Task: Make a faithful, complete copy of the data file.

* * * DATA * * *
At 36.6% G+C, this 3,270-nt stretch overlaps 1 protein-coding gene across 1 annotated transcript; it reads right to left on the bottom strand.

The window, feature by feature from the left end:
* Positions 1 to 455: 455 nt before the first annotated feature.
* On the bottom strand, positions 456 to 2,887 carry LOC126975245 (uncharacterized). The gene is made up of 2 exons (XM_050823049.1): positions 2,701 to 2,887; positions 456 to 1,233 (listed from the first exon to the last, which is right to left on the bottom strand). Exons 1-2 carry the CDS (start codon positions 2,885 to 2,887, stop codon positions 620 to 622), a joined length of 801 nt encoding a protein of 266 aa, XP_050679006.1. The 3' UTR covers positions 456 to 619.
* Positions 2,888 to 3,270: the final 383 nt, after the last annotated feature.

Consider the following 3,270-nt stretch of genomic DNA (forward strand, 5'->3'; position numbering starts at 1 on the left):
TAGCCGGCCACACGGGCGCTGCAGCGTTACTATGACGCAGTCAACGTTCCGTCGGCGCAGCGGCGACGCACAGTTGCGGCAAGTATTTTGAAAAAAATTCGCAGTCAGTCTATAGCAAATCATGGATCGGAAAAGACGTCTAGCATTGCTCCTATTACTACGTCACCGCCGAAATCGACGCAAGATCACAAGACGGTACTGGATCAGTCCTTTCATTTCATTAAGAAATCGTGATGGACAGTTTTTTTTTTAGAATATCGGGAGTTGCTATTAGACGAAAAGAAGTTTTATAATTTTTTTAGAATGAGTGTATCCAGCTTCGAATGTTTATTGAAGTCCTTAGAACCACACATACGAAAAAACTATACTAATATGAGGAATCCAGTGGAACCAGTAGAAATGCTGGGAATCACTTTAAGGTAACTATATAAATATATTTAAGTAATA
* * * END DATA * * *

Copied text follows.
At 36.6% G+C, this 3,270-nt stretch overlaps 1 protein-coding gene across 1 annotated transcript; it reads right to left on the bottom strand.

The window, feature by feature from the left end:
* Positions 1 to 455: 455 nt before the first annotated feature.
* On the bottom strand, positions 456 to 2,887 carry LOC126975245 (uncharacterized). The gene is made up of 2 exons (XM_050823049.1): positions 2,701 to 2,887; positions 456 to 1,233 (listed from the first exon to the last, which is right to left on the bottom strand). Exons 1-2 carry the CDS (start codon positions 2,885 to 2,887, stop codon positions 620 to 622), a joined length of 801 nt encoding a protein of 266 aa, XP_050679006.1. The 3' UTR covers positions 456 to 619.
* Positions 2,888 to 3,270: the final 383 nt, after the last annotated feature.

Consider the following 3,270-nt stretch of genomic DNA (forward strand, 5'->3'; position numbering starts at 1 on the left):
TAGCCGGCCACACGGGCGCTGCAGCGTTACTATGACGCAGTCAACGTTCCGTCGGCGCAGCGGCGACGCACAGTTGCGGCAAGTATTTTGAAAAAAATTCGCAGTCAGTCTATAGCAAATCATGGATCGGAAAAGACGTCTAGCATTGCTCCTATTACTACGTCACCGCCGAAATCGACGCAAGATCACAAGACGGTACTGGATCAGTCCTTTCATTTCATTAAGAAATCGTGATGGACAGTTTTTTTTTTAGAATATCGGGAGTTGCTATTAGACGAAAAGAAGTTTTATAATTTTTTTAGAATGAGTGTATCCAGCTTCGAATGTTTATTGAAGTCCTTAGAACCACACATACGAAAAAACTATACTAATATGAGGAATCCAGTGGAACCAGTAGAAATGCTGGGAATCACTTTAAGGTAACTATATAAATATATTTAAGTAATA